Often defined as a strong, regular, repeated pattern of movement or sound, rhythm is a significant theme in Wharton Esherick’s life and career in numerous guises. Rhythms and Rhythms II are tall, flowing abstract forms that Esherick made from cottonwood in the 1960s which have the word as their title. Four decades prior in the print Rhythms, Opening (1923), Esherick composed a tangle of figures in ecstatic motion, building the energy of the image through strong contrast and abstracted form. This print was used as the cover illustration for a brochure for the Ruth Doing Camp for Rhythmics, where instructors used dance to bring bodies depleted by urban life closer to the pace and patterns of the natural world.
A tour through WEM is an exercise in spotting rhythms. Visual rhythms also echo throughout the Studio. The iconic Spiral Staircase (1930) is made through a repetition of sculptured stair treads, each with slight variation from the next. The curly oak surface of the Cabinet Desk (1958) is subtly adorned through the natural rhythms of wood grain. Visitors also learn about what Esherick valued by seeing how the building and expansion of his home and studio supported the rhythms of his changing creative life. Likewise, our lives are made of daily, weekly, monthly rhythms. Some of our rhythms are instinctual, like the drawing of breath, in and out, over and over. We exist within patterns, and when we’ve stepped outside of them and the rhythm changes, we notice.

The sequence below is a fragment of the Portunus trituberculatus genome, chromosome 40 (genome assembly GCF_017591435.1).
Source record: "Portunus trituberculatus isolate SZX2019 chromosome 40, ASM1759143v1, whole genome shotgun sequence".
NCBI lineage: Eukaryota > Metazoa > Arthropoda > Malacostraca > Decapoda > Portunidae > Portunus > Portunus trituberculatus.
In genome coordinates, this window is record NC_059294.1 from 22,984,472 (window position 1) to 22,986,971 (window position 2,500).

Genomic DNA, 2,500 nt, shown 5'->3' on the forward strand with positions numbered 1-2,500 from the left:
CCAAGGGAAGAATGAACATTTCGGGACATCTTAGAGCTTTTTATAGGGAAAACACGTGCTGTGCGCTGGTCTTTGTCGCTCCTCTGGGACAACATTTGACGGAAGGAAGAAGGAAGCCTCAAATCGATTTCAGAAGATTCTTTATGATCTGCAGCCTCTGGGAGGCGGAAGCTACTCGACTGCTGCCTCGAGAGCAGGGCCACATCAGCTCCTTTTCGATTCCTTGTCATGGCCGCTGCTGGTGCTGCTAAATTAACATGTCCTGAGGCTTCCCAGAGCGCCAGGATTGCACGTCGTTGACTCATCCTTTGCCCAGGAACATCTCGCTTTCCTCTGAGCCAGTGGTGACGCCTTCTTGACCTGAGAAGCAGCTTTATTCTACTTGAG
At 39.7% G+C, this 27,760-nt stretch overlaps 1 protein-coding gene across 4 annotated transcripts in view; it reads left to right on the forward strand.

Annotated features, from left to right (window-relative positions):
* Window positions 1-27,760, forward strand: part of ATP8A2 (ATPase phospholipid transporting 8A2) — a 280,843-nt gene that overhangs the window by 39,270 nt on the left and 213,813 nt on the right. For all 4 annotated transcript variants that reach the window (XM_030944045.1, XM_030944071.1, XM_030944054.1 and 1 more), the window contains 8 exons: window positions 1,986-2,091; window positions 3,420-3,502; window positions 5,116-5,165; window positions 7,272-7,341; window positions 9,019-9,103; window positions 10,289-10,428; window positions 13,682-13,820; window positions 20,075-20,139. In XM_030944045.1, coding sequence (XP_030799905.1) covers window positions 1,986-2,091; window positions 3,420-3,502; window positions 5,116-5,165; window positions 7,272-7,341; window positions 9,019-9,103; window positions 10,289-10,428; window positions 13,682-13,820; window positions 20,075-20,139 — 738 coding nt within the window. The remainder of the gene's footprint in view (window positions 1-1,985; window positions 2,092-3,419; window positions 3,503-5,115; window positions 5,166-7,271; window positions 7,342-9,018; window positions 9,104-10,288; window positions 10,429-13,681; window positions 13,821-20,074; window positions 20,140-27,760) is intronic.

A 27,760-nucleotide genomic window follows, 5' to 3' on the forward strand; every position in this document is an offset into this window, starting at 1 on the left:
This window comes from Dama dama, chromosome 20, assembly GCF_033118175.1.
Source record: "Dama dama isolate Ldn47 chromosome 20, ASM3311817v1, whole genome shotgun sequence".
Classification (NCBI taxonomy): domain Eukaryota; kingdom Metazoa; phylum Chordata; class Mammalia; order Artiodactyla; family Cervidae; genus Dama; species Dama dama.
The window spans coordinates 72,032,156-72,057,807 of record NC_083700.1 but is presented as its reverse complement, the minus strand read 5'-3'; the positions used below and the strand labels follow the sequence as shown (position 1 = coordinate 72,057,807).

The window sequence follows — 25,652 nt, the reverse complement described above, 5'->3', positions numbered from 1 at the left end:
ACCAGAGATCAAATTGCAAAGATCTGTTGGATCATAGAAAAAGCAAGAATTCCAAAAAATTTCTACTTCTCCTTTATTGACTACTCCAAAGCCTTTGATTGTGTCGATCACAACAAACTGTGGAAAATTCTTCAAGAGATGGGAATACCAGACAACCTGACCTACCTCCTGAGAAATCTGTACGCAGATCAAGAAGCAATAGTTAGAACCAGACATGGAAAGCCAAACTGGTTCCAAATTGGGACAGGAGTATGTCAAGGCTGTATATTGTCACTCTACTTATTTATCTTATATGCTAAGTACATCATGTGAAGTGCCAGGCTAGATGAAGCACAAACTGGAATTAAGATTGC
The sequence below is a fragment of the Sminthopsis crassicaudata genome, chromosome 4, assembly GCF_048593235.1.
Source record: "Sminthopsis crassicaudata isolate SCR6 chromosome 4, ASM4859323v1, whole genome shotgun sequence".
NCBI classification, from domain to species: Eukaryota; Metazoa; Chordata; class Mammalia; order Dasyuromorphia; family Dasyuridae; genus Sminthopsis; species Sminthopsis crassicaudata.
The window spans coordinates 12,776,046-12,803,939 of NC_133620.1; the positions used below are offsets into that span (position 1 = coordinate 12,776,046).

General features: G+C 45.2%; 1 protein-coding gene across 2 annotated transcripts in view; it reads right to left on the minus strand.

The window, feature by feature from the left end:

For the Wharton Esherick Museum’s 30th Annual Juried Woodworking Exhibition, we invite you to think about the rhythms that shape your creative practice. How do the rhythms of life – whether the daily movements, from waking to sleep, or the larger rhythms of shifting seasons or other cycles – show up in your work? Does making artwork help you capture rhythms, or keep you “on time”? Are there specific rhythms that you center in your creative work? What visual or material rhythms speak loudest through the works you create? We encourage applicants to think about this idea broadly, and hope you’ll submit entries across the spectrum of approaches to this theme, from literal to interpretive. We look forward to seeing it all.